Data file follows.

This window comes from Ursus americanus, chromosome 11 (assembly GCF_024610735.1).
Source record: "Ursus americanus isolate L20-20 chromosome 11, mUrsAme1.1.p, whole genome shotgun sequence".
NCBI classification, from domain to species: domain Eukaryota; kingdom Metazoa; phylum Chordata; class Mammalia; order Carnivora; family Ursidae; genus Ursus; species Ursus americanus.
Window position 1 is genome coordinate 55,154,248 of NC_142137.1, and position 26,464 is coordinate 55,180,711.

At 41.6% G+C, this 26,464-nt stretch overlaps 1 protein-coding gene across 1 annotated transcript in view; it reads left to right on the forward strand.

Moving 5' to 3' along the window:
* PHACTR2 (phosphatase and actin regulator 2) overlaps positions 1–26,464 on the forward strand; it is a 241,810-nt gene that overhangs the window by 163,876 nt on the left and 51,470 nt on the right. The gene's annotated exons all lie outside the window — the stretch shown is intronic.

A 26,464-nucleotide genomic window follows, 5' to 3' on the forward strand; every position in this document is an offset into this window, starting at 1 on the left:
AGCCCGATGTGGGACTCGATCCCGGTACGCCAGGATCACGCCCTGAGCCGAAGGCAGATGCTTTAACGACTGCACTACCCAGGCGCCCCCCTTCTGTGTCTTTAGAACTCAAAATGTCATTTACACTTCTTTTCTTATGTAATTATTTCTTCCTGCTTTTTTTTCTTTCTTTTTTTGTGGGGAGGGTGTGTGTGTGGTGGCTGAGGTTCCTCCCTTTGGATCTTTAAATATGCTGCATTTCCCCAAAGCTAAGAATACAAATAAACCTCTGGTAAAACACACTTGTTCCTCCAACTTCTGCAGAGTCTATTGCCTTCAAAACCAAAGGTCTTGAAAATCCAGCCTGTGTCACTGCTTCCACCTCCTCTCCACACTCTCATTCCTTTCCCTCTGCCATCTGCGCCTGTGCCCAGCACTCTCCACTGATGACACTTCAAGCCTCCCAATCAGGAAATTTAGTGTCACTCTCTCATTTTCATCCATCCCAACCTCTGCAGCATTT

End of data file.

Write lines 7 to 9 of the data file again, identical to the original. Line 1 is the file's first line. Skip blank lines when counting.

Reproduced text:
* PHACTR2 (phosphatase and actin regulator 2) overlaps positions 1–26,464 on the forward strand; it is a 241,810-nt gene that overhangs the window by 163,876 nt on the left and 51,470 nt on the right. The gene's annotated exons all lie outside the window — the stretch shown is intronic.

A 26,464-nucleotide genomic window follows, 5' to 3' on the forward strand; every position in this document is an offset into this window, starting at 1 on the left:
AGCCCGATGTGGGACTCGATCCCGGTACGCCAGGATCACGCCCTGAGCCGAAGGCAGATGCTTTAACGACTGCACTACCCAGGCGCCCCCCTTCTGTGTCTTTAGAACTCAAAATGTCATTTACACTTCTTTTCTTATGTAATTATTTCTTCCTGCTTTTTTTTCTTTCTTTTTTTGTGGGGAGGGTGTGTGTGTGGTGGCTGAGGTTCCTCCCTTTGGATCTTTAAATATGCTGCATTTCCCCAAAGCTAAGAATACAAATAAACCTCTGGTAAAACACACTTGTTCCTCCAACTTCTGCAGAGTCTATTGCCTTCAAAACCAAAGGTCTTGAAAATCCAGCCTGTGTCACTGCTTCCACCTCCTCTCCACACTCTCATTCCTTTCCCTCTGCCATCTGCGCCTGTGCCCAGCACTCTCCACTGATGACACTTCAAGCCTCCCAATCAGGAAATTTAGTGTCACTCTCTCATTTTCATCCATCCCAACCTCTGCAGCATTT